Rotary works with students for six to 24 months to improve their literacy and ​numeracy, it teaches them a vocational skill and entrepreneurship so they can ​earn money and be independent. The training can be in health, beauty, crafts or ​engineering.


To promote the best and brightest students, especially girls, Rotary promotes the ​Rotary Scholarship programme for students in private schools to encourage their ​education.

It is not a Rotary International Scholarship, but an Afghan Rotary or your club or ​district Scholarship. In addition to providing full tuition ($250 per year per ​student), the grant will also provide them with school supplies and STEM-related ​materials so they can excel.

All students would be selected after an exam and interview by Rotarians.


With the health system broken and the economy collapsed, many people cannot ​afford basic health care. Rotary is proposing four projects.

Mobile clinics

We can have the mobile clinic visit different places every day to see patients who ​don’t have access to doctors, primarily because of economic reasons.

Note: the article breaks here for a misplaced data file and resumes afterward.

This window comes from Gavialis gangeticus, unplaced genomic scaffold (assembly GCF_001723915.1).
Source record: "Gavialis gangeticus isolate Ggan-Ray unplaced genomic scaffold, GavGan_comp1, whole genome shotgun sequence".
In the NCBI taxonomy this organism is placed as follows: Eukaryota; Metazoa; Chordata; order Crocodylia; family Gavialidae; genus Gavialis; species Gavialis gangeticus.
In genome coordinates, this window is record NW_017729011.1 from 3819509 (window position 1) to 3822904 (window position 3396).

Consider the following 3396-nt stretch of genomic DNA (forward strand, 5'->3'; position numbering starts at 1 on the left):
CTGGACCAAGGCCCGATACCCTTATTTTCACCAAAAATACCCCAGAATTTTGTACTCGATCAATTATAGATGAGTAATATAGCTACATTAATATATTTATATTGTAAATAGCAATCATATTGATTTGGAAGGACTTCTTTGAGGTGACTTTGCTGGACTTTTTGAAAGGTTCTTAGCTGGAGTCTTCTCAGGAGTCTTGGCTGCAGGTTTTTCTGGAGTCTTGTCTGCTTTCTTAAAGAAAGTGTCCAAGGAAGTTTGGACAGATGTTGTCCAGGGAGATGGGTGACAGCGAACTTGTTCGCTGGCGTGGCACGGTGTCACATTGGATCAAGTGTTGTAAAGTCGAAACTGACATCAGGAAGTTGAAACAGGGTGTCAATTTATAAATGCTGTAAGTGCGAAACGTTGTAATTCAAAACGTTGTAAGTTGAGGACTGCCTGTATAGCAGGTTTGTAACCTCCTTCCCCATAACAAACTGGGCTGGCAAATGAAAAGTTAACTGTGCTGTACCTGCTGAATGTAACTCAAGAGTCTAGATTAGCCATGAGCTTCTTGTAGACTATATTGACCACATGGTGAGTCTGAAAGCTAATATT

Health abroad

We can have the mobile clinic visit different places every day to see patients who ​don’t have access to doctors, primarily because of economic reasons.

Health Fund

A selected number of patients who are in dire need of financial assistance and ​critical health, but minor surgeries that can be done in Afghanistan, will be ​supported by paying for their surgery.

The cost will be no more than $1,000 with doctors encouraged to perform the ​operation free of cost or at a significantly reduced cost. Funds would cover ​medicine and recovery costs.

a group of surgeons working on a patient in an operating room

Rotary is proposing financial support for those in critical health conditions or need surgery in ​Afghanist​an

Training doctors & nurses

On regular basis we should have healthcare professionals come to Kabul to ​teach short-term courses to raise the expertise of the Afghan healthcare ​professionals.

Income Generation

To give dignity to people by allowing them to earn money through their own ​skills, Rotary is proposing two projects.​

Arts & crafts

Rotary clubs around the world can purchase some products of Afghanistan (arts ​& crafts such as paintings, calligraphy, glass, silk goods, jewelry, felt, carpets, etc. ​as well as dried fruits, saffron, etc. all high quality and low prices) and sell it for ​themselves. This way, Rotary clubs raise money for themselves, and Afghan ​artists sell their items.


The hope is that Rotary clubs from Afghanistan would be given a free booth at various Rotary conventions to sell Afghan products. Money raised will be returned to Afghan artists.

The work of the three clubs carries tremendous vision and hope, as the Afghan Rotarians seek global support for their initiatives.

To find out more, email Rameen Javid at or visit Rotary Club of Kabul City’s Facebook page.